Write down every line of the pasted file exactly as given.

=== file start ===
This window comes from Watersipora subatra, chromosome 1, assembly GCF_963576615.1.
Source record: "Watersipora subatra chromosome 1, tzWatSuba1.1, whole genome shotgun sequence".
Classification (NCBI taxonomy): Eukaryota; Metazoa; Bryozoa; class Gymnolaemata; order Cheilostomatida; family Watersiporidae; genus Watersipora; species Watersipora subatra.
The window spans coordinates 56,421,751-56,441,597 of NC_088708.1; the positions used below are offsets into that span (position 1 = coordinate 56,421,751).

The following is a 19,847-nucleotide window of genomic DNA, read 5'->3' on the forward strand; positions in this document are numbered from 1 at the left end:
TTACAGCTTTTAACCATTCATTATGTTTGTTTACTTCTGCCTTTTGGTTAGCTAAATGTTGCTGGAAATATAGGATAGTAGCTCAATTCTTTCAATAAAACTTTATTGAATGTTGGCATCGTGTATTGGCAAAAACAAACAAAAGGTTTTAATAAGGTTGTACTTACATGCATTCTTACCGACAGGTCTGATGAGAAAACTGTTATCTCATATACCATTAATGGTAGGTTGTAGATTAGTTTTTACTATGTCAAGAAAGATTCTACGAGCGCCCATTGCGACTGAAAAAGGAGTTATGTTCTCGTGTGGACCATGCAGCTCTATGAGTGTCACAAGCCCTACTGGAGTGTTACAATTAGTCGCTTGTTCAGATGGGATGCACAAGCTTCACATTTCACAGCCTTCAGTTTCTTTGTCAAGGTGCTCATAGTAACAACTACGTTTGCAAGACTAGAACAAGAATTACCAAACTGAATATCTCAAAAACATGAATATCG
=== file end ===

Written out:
This window comes from Watersipora subatra, chromosome 1, assembly GCF_963576615.1.
Source record: "Watersipora subatra chromosome 1, tzWatSuba1.1, whole genome shotgun sequence".
Classification (NCBI taxonomy): Eukaryota; Metazoa; Bryozoa; class Gymnolaemata; order Cheilostomatida; family Watersiporidae; genus Watersipora; species Watersipora subatra.
The window spans coordinates 56,421,751-56,441,597 of NC_088708.1; the positions used below are offsets into that span (position 1 = coordinate 56,421,751).

The following is a 19,847-nucleotide window of genomic DNA, read 5'->3' on the forward strand; positions in this document are numbered from 1 at the left end:
TTACAGCTTTTAACCATTCATTATGTTTGTTTACTTCTGCCTTTTGGTTAGCTAAATGTTGCTGGAAATATAGGATAGTAGCTCAATTCTTTCAATAAAACTTTATTGAATGTTGGCATCGTGTATTGGCAAAAACAAACAAAAGGTTTTAATAAGGTTGTACTTACATGCATTCTTACCGACAGGTCTGATGAGAAAACTGTTATCTCATATACCATTAATGGTAGGTTGTAGATTAGTTTTTACTATGTCAAGAAAGATTCTACGAGCGCCCATTGCGACTGAAAAAGGAGTTATGTTCTCGTGTGGACCATGCAGCTCTATGAGTGTCACAAGCCCTACTGGAGTGTTACAATTAGTCGCTTGTTCAGATGGGATGCACAAGCTTCACATTTCACAGCCTTCAGTTTCTTTGTCAAGGTGCTCATAGTAACAACTACGTTTGCAAGACTAGAACAAGAATTACCAAACTGAATATCTCAAAAACATGAATATCG